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The modular phone dream - Can LG and Google do what modu failed to do?

last week in I/O 2016, Google announced that developer units of Ara Phone will be available on fall 2016 and consumer launch is expected in 2017. This is exciting news about this project that for some time wasn't clear if actually going to happen.

3 months earlier, in WMC 2016, LG announced their own modular phone, the G5.

Why now? Is it because we, the market, are actually tired of the classic iPhones and Galaxies and ready for the next big thing? Or is this some sort of marketing stunt, non-profit innovation effort or brands powerplays?

These latest launches are not an innovation surprise. Both G5 and Ara are working on this for quite a while and similar in concept to what modu introduced back in 2007 - physically switching or adding elements in the phone to enhance different experiences. Not to mention the physical "play" experience (extract and insert) it has by itself.

I was one of the first workers in modu, an Israeli startup that dreamed to disrupt the mobile market with "the next mobile phone and mobile UX". The idea was to introduce a physically modular phone that fits to our modular lifestyle. The phone itself was a very small unit that you can slip inside different "jackets" to enhance different experiences, based on your needs. A camera jacket when you want to take best pictures in your day-trip, a sports jacket when you go out for a run or a 'boombox' jacket when you want to party with your friends in a picnic. When you look today at Ara and G5 you identify the same behaviors.

It started back in 2007, when the best phones out there were still Blackberry Curve and Nokia N95 and when iPhone first generation was just released (June 29, 2007). After raising over 100 million USD, few years later in 2011, modu was closed and Google purchases modu's patents for 4.9 million USD (that probably serve them today with Ara's IP).

When discussing modular mobile phones, or actually any new mobile phone user-experience to that matter, there are 2 main questions to be asked:

  1. Is the idea good (or good-enough)? In other words, is there a market fit?

  2. Assuming there is a market fit, who can disrupt or conquer it?

According to Wikipedia there are approximately 170 mobile phone manufacturers around the world, however, the global mobile phones market is controlled by several power players. You all know their names because you got their phones next to you on the desk or you actually reading this post in them right now... Every change in the mobile phone manufacturers top chart is dramatic and usually involves a giant dropping out (e.g. Nokia, RIM) or a giant joining (Micromax recently joined the top 10 global mobile manufacturers as they are a 2 Billion USD revenue Indian company and control 15-20% of the Indian mobile phone market share).

Comparing to software, where new or small players rise and succeed constantly, Consumer Electronics in general is a tougher playground to play in. Production cycles, materials and manufacturing costs, regulations (especially in mobile) and other reasons make sure of that. However, in some new and unconquered domains (like drones or wearables) it might still not be the case, and small companies can still stand a chance. But the fact is that disrupting the mobile phones market is almost an impossible mission if you are not a giant. It is true for 2016 and the current landscape, and it was probably the case all the way back to 2007.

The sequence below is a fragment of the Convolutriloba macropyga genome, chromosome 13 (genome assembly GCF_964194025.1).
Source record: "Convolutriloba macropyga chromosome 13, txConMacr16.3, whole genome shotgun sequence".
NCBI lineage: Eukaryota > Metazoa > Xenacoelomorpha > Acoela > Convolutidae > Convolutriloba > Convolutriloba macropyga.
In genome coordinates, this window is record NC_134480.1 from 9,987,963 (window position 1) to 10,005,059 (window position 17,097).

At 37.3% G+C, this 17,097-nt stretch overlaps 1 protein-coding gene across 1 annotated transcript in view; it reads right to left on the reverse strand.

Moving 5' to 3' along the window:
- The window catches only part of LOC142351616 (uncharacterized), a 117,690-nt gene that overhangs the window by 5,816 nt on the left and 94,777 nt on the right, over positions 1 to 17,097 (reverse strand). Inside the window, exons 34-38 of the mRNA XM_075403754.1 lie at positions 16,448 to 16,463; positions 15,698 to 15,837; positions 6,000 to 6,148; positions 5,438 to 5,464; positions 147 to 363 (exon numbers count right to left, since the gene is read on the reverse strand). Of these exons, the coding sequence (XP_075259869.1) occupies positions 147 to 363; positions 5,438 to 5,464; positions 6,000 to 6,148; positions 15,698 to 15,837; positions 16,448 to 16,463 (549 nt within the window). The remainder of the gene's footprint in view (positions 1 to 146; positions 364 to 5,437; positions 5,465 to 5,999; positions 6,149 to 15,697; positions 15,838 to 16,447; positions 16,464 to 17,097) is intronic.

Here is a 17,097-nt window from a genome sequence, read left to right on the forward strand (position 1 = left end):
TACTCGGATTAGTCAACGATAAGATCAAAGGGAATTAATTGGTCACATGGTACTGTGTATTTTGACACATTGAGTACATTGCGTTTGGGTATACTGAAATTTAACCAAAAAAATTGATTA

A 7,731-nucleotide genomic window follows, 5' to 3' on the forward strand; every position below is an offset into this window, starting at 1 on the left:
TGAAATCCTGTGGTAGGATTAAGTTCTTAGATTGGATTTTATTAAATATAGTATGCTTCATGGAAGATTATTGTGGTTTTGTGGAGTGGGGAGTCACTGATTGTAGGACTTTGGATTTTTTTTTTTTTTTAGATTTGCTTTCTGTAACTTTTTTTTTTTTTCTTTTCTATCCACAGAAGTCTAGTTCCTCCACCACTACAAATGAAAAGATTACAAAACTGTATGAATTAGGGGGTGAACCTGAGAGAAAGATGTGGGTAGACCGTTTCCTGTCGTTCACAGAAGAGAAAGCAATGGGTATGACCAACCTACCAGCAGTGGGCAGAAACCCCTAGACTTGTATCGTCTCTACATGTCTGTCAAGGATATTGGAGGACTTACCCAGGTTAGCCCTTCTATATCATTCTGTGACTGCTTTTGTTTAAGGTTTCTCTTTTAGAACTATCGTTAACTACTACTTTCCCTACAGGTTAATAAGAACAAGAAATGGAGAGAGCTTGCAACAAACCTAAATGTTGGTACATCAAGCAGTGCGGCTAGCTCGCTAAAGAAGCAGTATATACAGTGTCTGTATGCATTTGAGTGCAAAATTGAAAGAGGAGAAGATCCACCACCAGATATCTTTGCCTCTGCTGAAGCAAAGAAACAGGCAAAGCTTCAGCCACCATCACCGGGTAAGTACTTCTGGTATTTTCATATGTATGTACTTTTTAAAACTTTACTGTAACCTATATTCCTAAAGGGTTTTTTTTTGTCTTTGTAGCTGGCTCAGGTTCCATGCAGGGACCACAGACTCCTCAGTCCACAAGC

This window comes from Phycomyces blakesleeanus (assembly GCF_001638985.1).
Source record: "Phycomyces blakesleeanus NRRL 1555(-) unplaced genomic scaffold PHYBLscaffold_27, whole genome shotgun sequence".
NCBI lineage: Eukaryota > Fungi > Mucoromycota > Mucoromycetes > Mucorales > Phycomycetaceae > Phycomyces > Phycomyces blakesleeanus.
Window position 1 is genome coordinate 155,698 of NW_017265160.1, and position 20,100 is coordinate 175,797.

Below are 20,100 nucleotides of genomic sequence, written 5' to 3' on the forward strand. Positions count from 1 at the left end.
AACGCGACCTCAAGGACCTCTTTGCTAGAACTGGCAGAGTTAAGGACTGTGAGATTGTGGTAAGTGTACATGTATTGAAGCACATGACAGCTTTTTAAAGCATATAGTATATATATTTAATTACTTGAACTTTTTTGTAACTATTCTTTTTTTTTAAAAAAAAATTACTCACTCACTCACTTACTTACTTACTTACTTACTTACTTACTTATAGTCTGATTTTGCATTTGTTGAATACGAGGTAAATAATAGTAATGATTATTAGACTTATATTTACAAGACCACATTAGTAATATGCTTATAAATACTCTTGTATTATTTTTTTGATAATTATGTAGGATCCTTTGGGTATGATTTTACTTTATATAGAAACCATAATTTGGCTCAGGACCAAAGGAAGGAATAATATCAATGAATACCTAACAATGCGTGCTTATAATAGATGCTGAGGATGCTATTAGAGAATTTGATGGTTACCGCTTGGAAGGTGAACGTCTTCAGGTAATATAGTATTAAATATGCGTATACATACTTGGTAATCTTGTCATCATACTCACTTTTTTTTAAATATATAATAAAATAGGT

In the following years after modu and before 2016 Google and LG launches, several others tried. Have you heard of PuzzlePhone, Fonkraft or Fairphone? Only if you are really into modular phones... Fairphone is another modular phone, made by a small Dutch startup. Not quite the same concept as Ara, G5 or modu's, yet a modular phone for sustainability and lowering environmental impact. First version was introduced back in 2013 and even had some success - they sold 60,000 units. Second version is due in 2016. Few tens of thousands is surly better than none, but not a revolution nor disruption. A niche market or use-case at best. That is definitely wasn't modu's goal with its 100 millions USD, and I doubt LG and Google are also building their own phones for that amount of sales.

What am I saying? That there was no chance for modu so succeed? Basically, yes (How easy for me to sit by my computer nowadays and write something like this...). So giants like LG and Google didn't invent this but they are the ones to make this dream true, if it meant to be.

Is it meant to be? The "believers" will say that the fact that modular phones concept is here with us for almost 10 years now, proves there is a need for it out there. The fact that power-players like LG and Google are taking part of building it gives that extra validity (the fact that Ara is the first phone that Google is going to actually manufacture is interesting by itself). The skeptics would claim that mobile phones are taking much bigger part of our lives and the manufacturers/OS/operators keep thinking of ways to innovate and disrupt, and sometimes they take it too far...

I personally can't wait to see if someone will actually make the dream I was once part of, come true.

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